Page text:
Roasted root vegetables are delicious and beautiful to boot. Tonight’s dinner was a colorful mix of winter squash, beets, turnips, leeks, and carrots, all from our Full Belly Farm CSA. We also had chard sauteed with a drop of olive oil, garlic, and lemon juice and a rice blend on the side. Sometimes, like tonight, I like to throw a quarter cup of lentils into the rice to add flavor, texture and protein. A whole foods meal like this is filling, delicious, and inexpensive. Not to mention you finish dinner feeling nourished and not like you overdid it. That I’m saving for tomorrow.
It’s been a soup kind of week. Tonight we had Hot and Sour Soup with Wood Ear Mushrooms and Napa Cabbage from Veganomicon by Isa Chandra Moskowitz and Terry Hope Romero. Except ours used button and oyster mushrooms instead of wood ears and kale instead of Napa cabbage. We use what we have around. It’s spicy and sour and light, but filling. Veganomicon has never done me wrong. Every recipe I’ve tried is spot on. Tonight’s was no exception.
I think I was destined to be vegan. From the time I was young, I never really liked the taste and texture of meat. It had to be disguised or in the form of a nugget in order for me to eat it. One of my favorite dishes that my mom made when I was a kid was pepper steak. It was definitely not authentic, but it still had a wonderful flavor that I love today. Back then I used to ask her to make pepper steak—without the steak. These days I make my own version, using her recipe, with a few modifications. It’s fast, easy, and delicious and still one of my favorites.
3 Tablespoons water
½ medium onion, sliced into rings then halved
1 large green or red bell pepper or 2 medium
1 jalapeno pepper, optional
1 can diced tomatoes
1 package gardein beefless tips
1 Tablespoon cornstarch
2 Tablespoons soy sauce (or tamari or Bragg’s if you prefer)
Add the water and onions to a frying pan and turn the burner on medium, steam the onions for about 3 minutes until they begin to turn translucent, add peppers and steam for an additional 2 minutes. Add the can of tomatoes, including the juice and let simmer for about 10 minutes. Add the beefless tips and cook until warmed, about 5 minutes. In a small bowl, combine cornstarch with the soy sauce and mix until there are no lumps. Add to the pan and mix in, stirring continuously until the sauce thickens. Serve over rice and give thanks to my mom for delicious recipe.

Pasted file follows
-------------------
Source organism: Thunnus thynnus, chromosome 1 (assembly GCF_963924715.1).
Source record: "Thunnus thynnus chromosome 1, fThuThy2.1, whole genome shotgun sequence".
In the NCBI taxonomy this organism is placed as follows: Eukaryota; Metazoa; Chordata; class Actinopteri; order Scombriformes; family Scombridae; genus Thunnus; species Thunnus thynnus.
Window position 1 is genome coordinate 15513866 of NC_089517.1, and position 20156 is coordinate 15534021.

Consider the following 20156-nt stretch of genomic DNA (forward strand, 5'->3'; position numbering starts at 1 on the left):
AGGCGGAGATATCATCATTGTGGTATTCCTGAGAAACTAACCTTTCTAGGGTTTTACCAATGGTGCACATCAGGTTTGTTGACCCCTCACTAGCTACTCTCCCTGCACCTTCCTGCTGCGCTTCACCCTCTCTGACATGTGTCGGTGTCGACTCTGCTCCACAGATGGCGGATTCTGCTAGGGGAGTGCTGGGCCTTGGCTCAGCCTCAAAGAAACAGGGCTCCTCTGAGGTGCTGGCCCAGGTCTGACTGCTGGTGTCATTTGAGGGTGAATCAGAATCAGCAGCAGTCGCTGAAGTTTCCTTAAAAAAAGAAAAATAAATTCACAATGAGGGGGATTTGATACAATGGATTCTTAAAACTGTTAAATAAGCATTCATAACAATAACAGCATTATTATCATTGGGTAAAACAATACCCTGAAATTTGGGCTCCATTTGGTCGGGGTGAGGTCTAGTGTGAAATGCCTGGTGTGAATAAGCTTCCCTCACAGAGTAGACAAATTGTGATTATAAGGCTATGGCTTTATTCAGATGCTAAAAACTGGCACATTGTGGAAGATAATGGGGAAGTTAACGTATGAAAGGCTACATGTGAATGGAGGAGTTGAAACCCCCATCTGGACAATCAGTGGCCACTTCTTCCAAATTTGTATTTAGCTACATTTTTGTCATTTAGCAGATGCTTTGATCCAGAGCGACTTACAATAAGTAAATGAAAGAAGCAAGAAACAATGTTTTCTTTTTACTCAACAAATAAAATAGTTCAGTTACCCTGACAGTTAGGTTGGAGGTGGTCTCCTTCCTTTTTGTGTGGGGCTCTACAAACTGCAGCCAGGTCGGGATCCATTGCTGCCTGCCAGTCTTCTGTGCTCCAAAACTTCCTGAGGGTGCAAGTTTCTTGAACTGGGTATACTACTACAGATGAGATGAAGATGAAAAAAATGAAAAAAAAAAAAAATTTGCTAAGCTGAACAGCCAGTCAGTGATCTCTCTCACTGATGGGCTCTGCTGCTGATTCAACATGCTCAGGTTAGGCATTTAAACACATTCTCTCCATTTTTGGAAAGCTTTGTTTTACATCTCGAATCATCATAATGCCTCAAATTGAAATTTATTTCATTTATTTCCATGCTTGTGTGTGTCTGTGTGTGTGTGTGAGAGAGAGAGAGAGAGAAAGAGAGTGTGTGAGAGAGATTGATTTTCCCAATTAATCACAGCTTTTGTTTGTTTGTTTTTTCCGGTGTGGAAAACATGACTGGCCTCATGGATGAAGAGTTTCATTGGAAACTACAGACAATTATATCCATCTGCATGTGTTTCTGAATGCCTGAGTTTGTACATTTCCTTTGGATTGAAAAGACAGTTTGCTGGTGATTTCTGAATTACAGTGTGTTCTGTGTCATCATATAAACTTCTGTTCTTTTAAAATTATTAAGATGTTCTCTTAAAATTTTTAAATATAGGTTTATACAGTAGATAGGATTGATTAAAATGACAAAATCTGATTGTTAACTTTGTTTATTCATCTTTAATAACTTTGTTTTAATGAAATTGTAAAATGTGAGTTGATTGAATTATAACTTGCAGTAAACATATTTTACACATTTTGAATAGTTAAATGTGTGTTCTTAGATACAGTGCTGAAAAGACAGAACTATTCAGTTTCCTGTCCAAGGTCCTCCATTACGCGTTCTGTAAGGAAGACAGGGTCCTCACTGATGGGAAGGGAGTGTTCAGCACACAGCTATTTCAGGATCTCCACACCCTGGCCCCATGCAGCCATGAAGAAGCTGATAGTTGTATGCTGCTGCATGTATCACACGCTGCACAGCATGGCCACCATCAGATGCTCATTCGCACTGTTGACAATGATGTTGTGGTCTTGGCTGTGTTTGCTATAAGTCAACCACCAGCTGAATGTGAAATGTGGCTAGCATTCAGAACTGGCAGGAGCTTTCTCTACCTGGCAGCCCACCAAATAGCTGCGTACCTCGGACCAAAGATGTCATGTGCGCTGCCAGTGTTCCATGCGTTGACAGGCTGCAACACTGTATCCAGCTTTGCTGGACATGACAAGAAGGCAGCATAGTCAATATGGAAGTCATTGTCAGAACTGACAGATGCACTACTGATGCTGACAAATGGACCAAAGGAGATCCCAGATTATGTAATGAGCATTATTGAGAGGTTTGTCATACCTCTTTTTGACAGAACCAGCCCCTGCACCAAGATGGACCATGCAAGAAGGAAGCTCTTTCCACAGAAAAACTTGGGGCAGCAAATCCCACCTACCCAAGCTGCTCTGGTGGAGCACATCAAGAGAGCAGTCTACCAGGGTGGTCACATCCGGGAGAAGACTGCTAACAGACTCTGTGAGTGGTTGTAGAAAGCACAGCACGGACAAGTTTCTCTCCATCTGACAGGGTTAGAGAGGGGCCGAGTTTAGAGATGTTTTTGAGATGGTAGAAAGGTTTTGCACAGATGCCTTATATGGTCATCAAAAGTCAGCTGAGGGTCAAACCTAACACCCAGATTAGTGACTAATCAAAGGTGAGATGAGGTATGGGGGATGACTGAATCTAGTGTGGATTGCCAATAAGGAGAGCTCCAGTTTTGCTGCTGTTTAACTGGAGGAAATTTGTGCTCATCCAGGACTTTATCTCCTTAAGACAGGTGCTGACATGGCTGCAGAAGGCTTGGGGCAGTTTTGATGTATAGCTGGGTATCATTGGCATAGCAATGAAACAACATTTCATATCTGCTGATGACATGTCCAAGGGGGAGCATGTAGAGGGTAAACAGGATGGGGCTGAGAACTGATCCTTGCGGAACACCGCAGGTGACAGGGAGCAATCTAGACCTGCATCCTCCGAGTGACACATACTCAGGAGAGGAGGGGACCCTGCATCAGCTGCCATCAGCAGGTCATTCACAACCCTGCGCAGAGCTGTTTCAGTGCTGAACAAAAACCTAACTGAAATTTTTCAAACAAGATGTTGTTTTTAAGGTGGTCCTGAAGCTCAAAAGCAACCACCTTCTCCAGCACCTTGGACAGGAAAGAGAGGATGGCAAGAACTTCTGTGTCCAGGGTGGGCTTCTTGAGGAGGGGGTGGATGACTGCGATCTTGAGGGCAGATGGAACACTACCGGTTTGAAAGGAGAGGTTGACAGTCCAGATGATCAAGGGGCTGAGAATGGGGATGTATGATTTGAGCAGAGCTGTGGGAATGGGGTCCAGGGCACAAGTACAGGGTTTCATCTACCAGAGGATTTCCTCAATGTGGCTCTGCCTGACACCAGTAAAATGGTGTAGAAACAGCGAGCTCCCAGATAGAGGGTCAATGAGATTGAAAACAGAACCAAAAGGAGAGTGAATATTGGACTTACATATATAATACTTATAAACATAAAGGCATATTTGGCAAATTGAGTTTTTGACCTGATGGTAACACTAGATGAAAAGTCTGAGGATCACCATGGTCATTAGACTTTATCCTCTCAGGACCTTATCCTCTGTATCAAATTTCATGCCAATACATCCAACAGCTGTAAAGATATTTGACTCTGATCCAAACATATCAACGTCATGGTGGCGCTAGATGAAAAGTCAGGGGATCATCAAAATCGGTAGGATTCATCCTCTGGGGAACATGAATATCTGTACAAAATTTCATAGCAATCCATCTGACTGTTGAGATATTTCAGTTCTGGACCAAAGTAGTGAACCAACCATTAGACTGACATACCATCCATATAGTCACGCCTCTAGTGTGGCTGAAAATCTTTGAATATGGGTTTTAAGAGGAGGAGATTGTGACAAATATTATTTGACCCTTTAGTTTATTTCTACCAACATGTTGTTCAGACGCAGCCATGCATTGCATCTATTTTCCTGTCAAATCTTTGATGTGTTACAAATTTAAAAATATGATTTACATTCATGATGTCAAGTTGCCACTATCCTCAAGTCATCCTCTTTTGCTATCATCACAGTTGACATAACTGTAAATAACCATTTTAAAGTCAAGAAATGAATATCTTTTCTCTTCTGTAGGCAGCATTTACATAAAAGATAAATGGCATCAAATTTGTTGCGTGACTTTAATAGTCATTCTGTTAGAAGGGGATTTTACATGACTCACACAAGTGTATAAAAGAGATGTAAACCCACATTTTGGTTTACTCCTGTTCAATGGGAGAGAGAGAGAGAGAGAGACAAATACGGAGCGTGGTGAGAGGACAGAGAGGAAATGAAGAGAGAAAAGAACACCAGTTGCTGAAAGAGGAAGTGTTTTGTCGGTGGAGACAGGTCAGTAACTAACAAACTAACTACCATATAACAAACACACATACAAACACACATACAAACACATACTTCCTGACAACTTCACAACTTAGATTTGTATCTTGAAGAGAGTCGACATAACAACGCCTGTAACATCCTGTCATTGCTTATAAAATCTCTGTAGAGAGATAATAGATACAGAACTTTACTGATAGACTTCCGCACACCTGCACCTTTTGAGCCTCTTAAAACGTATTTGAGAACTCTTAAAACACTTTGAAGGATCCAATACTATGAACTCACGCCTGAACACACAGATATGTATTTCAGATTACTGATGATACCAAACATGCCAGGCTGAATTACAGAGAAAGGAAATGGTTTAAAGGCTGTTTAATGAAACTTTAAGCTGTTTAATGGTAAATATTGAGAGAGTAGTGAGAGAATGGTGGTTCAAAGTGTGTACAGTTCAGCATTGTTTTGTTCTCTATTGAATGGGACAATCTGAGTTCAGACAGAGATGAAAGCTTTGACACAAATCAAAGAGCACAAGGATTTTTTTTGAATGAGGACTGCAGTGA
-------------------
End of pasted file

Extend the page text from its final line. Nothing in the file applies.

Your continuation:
Do you have family recipes you’ve recreated in a vegan version? I’d love to hear about them.
We’ve cooked so many incredible meals over the last few days that I haven’t been able to keep up with posting them, so here’s a sampling.
Friday night we had roasted butternut and kabocha squash soup. It was so easy – cut the squash in half, scoop out the seeds, brush with oil, and roast for an hour on 400 degrees. Allow to cool enough so you can handle them then scoop out the “meat.” We have a Vitamix, one of humankind’s finest inventions, so we threw the squash in there with 2 cups of vegetable broth, one cup of soy milk and some nutmeg and cinnamon and cranked it up on high for five minutes until it was steaming. Et voilà, you have soup. If you don’t have a Vitamix, you can use any blender or stickblender and blend until smooth and transfer to a pot. Bring to a boil then simmer for five minutes.
For dinner Saturday night, there was roasted vegetable pizza. Homemade whole wheat crust with roasted garlic, squash, eggplant, onions, and kale. Over a movie with a glass of red wine, it really hit the spot on a cold, rainy night.
Today I participated in a vegan food “feed-in” with a group of friends to encourage visitors to Oakland’s Grand Lake Farmer’s Market to give meat-free options a try in time for Thanksgiving. We gave out 200 “day after Thanksgiving” vegetarian sandwiches – Tofurky sandwiches with vegan mayonnaise, dressing, and cranberry sauce. The sandwiches flew and we gave them all out in about a half hour. The idea was to show shoppers that there are delicious vegetarian alternatives to turkey and that people can still have their favorite post-holiday leftovers even if they give birds a break. The result—overwhelmingly positive. One passerby told us, “It tastes like Thanksgiving.” Our sandwiches were cholesterol-free and no birds had to suffer to make them.
Feed-ins are a fun and positive way to share an idea with people. As the saying goes, “the fastest way to a man’s heart is through his stomach.” I think “man” in this case really means human because who doesn’t like to eat good food? Could there really be a better way to encourage people to eat vegetarian foods than by giving them samples so they can see for themselves just how good eating vegetarian can be?
Our feed-in today (and many we’ve done in the past) was made possible by VegFund. VegFund is a non-profit that “empowers vegan activists worldwide by funding and supporting outreach activities that inspire people to choose a vegan lifestyle.” Advocates can apply in advance to VegFund to get reimbursed for food purchases for food sampling and other events. In 2011 alone, VegFund sponsored more than 550 vegan food sampling events. The organization also funds “Pay-Per-View” screenings in which individuals are paid a nominal fee, usually $1, to watch a video about factory farming. In the end, the viewers can choose to donate the dollar back and most do so, their lives and outlook on food production changed forever.
No matter what your food issue – local food, organic food, fair trade, etc. giving away food samples is an upbeat way to get people to start thinking more about where their food comes from and how it’s produced. This Thanksgiving, I’ll be thankful for VegFund and for all the people who tried our samples. I hope it will inspire them to think about a new way of eating.